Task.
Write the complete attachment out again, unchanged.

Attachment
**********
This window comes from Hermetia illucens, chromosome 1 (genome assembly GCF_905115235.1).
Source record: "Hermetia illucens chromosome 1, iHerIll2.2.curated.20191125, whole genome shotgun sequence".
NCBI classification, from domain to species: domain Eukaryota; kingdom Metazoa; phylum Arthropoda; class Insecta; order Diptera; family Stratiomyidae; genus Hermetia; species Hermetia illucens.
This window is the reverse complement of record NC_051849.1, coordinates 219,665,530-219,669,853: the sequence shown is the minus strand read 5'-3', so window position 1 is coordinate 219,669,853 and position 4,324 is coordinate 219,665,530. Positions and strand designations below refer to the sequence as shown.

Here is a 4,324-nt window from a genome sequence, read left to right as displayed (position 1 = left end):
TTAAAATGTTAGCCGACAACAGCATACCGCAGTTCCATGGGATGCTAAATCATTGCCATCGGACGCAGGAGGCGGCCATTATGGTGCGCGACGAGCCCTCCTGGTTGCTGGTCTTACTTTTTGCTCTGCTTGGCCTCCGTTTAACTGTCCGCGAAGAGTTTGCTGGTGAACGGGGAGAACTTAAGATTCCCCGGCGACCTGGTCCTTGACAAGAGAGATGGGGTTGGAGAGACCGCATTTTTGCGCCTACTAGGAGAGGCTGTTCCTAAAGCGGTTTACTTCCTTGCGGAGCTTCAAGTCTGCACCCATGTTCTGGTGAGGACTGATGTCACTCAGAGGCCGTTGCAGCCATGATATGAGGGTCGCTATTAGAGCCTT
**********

This window comes from Hermetia illucens, chromosome 1 (genome assembly GCF_905115235.1).
Source record: "Hermetia illucens chromosome 1, iHerIll2.2.curated.20191125, whole genome shotgun sequence".
NCBI classification, from domain to species: domain Eukaryota; kingdom Metazoa; phylum Arthropoda; class Insecta; order Diptera; family Stratiomyidae; genus Hermetia; species Hermetia illucens.
This window is the reverse complement of record NC_051849.1, coordinates 219,665,530-219,669,853: the sequence shown is the minus strand read 5'-3', so window position 1 is coordinate 219,669,853 and position 4,324 is coordinate 219,665,530. Positions and strand designations below refer to the sequence as shown.

Here is a 4,324-nt window from a genome sequence, read left to right as displayed (position 1 = left end):
TTAAAATGTTAGCCGACAACAGCATACCGCAGTTCCATGGGATGCTAAATCATTGCCATCGGACGCAGGAGGCGGCCATTATGGTGCGCGACGAGCCCTCCTGGTTGCTGGTCTTACTTTTTGCTCTGCTTGGCCTCCGTTTAACTGTCCGCGAAGAGTTTGCTGGTGAACGGGGAGAACTTAAGATTCCCCGGCGACCTGGTCCTTGACAAGAGAGATGGGGTTGGAGAGACCGCATTTTTGCGCCTACTAGGAGAGGCTGTTCCTAAAGCGGTTTACTTCCTTGCGGAGCTTCAAGTCTGCACCCATGTTCTGGTGAGGACTGATGTCACTCAGAGGCCGTTGCAGCCATGATATGAGGGTCGCTATTAGAGCCTT